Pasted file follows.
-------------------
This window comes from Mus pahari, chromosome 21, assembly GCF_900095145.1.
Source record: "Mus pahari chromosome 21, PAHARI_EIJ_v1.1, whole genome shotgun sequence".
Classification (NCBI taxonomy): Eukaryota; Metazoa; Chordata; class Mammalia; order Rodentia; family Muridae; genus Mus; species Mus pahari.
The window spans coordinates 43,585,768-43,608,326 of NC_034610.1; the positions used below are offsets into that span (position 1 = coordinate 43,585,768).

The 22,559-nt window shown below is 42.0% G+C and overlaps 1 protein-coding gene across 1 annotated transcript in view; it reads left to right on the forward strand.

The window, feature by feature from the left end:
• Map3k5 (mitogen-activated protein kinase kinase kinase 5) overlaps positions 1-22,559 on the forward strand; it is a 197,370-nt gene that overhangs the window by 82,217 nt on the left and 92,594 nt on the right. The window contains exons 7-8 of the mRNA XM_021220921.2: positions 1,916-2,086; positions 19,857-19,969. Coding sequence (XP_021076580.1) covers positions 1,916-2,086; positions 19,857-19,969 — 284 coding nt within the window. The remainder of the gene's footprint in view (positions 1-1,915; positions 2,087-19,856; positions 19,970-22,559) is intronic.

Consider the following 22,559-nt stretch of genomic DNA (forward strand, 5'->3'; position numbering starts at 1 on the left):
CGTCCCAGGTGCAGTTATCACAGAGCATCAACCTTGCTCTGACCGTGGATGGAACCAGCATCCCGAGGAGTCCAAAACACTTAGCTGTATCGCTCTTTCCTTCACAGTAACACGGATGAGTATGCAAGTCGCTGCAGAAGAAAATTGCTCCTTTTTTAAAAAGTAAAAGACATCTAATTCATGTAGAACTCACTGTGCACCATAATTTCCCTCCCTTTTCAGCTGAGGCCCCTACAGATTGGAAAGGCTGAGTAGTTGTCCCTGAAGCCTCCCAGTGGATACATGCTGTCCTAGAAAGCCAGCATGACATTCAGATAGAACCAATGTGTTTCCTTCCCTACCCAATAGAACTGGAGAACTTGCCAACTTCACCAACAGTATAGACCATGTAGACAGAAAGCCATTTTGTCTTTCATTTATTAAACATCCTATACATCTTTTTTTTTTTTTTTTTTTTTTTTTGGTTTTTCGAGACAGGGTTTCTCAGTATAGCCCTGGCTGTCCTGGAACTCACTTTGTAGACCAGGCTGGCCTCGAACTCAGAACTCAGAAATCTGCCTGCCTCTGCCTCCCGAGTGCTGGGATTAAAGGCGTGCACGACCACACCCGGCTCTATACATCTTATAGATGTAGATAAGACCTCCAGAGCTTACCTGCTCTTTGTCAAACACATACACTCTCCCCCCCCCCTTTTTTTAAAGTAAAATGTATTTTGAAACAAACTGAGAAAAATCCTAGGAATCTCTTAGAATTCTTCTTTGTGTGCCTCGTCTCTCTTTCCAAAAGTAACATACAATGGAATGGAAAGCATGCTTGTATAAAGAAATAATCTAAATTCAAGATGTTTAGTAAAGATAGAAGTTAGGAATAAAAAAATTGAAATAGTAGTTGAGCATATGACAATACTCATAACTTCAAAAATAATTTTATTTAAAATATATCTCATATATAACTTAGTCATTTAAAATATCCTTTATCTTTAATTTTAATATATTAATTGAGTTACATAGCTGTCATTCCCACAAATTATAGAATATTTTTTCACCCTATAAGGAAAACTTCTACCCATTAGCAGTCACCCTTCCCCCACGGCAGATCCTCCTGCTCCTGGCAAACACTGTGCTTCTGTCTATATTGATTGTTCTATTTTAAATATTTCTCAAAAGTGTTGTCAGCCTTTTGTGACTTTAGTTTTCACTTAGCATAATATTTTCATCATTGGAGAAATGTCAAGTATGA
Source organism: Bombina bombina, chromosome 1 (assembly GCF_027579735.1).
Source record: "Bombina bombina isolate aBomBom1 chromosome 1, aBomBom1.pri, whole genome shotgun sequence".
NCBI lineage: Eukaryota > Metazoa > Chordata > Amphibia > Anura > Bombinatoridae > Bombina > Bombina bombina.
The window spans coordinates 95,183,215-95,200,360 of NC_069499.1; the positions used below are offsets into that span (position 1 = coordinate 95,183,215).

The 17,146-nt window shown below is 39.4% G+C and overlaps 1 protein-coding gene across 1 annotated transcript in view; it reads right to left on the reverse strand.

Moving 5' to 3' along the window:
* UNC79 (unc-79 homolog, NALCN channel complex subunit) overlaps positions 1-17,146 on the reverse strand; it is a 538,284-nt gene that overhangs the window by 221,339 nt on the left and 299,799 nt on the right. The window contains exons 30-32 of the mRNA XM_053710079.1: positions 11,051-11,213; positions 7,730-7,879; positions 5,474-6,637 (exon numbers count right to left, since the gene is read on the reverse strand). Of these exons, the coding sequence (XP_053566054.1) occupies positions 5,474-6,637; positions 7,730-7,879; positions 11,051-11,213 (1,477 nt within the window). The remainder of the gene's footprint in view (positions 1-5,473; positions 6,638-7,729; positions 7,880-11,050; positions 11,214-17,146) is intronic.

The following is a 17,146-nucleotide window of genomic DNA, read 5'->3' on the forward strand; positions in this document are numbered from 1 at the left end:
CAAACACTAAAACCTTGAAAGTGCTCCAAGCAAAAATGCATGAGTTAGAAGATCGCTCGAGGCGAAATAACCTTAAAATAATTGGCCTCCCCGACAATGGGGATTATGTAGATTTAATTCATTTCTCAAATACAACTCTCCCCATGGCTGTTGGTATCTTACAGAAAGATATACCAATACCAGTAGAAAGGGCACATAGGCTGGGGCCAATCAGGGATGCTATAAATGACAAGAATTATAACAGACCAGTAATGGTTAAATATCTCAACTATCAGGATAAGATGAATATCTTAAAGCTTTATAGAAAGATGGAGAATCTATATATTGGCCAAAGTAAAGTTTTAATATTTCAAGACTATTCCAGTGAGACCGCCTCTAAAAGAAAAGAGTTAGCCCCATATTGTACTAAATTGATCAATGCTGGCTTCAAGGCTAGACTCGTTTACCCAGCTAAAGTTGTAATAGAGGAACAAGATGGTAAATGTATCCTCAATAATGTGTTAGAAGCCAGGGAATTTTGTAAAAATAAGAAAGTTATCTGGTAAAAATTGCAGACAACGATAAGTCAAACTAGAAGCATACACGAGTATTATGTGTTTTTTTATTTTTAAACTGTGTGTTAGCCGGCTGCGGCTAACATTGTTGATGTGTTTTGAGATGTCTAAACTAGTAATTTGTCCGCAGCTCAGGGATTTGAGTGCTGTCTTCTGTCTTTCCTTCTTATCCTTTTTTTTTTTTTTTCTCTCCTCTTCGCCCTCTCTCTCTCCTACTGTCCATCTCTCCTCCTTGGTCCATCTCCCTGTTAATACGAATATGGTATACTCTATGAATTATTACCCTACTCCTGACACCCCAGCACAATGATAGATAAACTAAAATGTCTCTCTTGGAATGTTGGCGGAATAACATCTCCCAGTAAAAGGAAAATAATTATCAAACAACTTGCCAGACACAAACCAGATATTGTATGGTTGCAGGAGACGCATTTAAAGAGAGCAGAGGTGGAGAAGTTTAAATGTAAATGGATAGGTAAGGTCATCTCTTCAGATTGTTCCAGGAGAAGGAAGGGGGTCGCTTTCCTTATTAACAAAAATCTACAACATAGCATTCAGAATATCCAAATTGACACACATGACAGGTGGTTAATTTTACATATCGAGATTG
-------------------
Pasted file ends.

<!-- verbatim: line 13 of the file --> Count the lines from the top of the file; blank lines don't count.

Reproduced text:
The window spans coordinates 95,183,215-95,200,360 of NC_069499.1; the positions used below are offsets into that span (position 1 = coordinate 95,183,215).